On the afternoon of October 10, 1864 a young man checked into a hotel in St. Albans, Vermont. In the days that followed, leading up to October 19, more strangers would check into hotels within the tiny town. The unsuspecting townspeople had no way of knowing that while Civil War battles named Westport, Hatchers Run, Burgess Mill and Allatoona raged, their little town was about to be the subject of one of history’s strangest Civil War raids. The friendly young man and the other strangers who arrived in the town were Confederate Lieutenant Bennett H. Young and his band of twenty-one cavalrymen. They had planned to rob the town, burn it, take the townspeople captive then escape to Canada having committed the northern most battle of the Civil War and finding a place in America’s Strange History.
Lieutenant Young was chosen for the mission for his bravery during Morgan’s Raid in which Confederate General John Hunt Morgan and 2462 cavalrymen rode nearly 1000 miles from Sparta, Tennessee to Salinesville, Ohio, raiding towns in Kentucky, Indiana and Ohio. The raid ended in Salinesville following the defeat of General Morgan by forces under the command of Union General James Shackelford. General Morgan and most of his officers, including Lieutenant Bennett Young were captured. They were confined in the Ohio Penitentiary in Columbus, Ohio. Young and four other confederates escaped the penitentiary and swiftly made their way to Canada. There, Young contacted Confederate agent George Sanders who planned and financed the raid on St. Albans with a goal of securing the town’s money for the Confederacy.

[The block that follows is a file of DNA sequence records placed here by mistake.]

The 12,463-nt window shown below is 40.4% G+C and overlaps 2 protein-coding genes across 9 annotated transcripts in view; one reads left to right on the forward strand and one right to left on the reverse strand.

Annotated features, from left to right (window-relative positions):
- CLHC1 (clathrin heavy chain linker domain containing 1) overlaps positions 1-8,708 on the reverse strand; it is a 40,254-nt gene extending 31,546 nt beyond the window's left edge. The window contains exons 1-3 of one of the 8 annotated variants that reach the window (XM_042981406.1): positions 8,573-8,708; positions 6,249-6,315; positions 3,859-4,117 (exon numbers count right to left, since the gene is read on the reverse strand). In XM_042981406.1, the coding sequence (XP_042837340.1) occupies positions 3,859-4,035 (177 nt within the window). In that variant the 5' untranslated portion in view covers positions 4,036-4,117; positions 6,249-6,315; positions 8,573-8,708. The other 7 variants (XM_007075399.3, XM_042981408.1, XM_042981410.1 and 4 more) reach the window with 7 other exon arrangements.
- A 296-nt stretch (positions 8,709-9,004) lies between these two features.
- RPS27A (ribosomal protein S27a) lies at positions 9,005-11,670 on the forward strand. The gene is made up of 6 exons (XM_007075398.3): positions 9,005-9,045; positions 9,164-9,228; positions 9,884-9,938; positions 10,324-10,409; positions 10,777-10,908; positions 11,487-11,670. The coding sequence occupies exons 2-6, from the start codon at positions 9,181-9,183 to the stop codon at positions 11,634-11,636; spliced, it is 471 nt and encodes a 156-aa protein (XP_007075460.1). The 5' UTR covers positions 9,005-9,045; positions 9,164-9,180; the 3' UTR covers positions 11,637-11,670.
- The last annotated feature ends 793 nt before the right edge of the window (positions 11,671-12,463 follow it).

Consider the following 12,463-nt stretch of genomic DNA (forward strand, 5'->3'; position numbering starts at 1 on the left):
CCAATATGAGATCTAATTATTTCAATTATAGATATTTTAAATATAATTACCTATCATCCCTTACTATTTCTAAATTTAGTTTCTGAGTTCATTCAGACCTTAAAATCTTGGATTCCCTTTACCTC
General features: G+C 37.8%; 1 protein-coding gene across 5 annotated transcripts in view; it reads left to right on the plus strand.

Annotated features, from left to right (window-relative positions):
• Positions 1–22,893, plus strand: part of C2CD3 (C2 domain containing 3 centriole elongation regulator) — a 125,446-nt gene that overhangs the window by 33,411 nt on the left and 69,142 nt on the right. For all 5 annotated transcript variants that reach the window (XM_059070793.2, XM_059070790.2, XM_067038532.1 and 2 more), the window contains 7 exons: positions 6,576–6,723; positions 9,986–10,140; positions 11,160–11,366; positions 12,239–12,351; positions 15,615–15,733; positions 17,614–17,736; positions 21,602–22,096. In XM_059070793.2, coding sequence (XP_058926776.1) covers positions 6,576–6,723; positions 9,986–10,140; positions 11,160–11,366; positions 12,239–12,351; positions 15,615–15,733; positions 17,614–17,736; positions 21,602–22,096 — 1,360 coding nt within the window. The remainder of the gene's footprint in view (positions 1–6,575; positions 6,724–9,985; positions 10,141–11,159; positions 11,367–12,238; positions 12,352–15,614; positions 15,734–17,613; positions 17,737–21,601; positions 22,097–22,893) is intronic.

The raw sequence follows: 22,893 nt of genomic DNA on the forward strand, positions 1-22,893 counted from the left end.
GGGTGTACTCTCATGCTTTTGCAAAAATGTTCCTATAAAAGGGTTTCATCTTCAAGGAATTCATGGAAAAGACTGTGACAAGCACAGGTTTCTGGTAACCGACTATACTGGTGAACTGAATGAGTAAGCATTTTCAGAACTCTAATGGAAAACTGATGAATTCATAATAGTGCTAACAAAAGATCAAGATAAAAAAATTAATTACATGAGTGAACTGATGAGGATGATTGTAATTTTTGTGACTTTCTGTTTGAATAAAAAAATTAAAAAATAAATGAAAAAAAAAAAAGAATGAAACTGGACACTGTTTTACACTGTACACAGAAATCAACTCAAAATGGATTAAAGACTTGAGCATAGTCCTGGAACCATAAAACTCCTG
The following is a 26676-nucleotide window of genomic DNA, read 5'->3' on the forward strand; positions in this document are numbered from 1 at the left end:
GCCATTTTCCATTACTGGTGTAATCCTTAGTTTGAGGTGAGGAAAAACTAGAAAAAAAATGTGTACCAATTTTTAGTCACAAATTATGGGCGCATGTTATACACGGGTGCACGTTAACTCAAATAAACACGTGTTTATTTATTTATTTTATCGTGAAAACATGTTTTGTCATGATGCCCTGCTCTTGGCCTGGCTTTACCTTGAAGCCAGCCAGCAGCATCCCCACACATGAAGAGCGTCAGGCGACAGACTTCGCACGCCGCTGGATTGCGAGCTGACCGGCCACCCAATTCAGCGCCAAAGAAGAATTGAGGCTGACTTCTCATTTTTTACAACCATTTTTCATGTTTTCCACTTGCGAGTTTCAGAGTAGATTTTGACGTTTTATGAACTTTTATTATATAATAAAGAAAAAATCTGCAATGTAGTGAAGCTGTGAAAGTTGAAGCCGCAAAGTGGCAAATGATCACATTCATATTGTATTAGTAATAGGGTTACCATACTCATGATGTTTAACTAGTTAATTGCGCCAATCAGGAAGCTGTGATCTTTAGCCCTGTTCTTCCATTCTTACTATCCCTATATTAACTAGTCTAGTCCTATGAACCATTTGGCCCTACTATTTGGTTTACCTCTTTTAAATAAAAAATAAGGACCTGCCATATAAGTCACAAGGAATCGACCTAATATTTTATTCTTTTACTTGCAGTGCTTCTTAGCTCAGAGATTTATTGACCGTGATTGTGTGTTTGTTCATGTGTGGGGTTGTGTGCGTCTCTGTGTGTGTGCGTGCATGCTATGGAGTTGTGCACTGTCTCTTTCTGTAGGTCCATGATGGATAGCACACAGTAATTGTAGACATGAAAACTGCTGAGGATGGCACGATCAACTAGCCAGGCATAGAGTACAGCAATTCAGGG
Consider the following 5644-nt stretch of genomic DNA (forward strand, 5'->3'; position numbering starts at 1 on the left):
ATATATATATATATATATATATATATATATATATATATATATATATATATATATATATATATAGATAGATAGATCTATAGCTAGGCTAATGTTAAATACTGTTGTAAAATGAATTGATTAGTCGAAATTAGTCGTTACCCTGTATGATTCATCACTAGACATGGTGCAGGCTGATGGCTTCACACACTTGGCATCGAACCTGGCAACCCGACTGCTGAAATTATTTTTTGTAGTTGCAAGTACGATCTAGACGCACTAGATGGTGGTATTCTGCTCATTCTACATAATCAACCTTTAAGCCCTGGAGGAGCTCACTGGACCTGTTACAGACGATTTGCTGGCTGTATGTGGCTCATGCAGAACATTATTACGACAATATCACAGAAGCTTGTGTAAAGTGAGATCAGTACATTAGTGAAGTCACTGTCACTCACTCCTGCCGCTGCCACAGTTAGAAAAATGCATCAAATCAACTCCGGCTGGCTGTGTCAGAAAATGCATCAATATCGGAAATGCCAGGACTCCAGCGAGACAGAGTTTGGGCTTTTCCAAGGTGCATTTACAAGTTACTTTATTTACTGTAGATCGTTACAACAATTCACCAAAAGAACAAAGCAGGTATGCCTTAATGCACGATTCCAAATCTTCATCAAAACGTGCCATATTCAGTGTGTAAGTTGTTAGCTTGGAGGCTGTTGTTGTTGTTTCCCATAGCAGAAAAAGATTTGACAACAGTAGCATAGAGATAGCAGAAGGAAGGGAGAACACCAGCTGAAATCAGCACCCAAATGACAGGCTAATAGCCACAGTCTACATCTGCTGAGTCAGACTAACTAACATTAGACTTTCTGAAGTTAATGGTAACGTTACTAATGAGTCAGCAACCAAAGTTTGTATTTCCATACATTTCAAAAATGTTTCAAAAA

At 3 p.m. on the afternoon of October 19, the twenty-one Confederate raiders simultaneously began to rob the three banks in St. Albans, taking $208,000. After the robbery, the raiders gathered the townspeople in the center of town and attempted to burn the town however their fires did very little destruction. Lieutenant Young and his cavalrymen escaped back into Quebec, Canada having left two St. Albanians wounded and one dead. Upon their arrival in Canada the raiders were captured by Canadian government force and placed in a Montreal jail.
The Canadian court, wishing to remain neutral, refused to extradite the raiders back to United States citing that Young and his cavalrymen were under military orders from the Confederate government therefore they had committed no crime under U. S. law as they were soldiers, not criminals. The court would also determine that Young’s Raiders had not broken any Canadian laws so they were released. Bennett Young would rise to the rank of General and served the Confederacy as an agent in Canada until the end of the war. He would be refused amnesty by President Andrew Johnson and would not be allowed to return to the U.S. until 1868.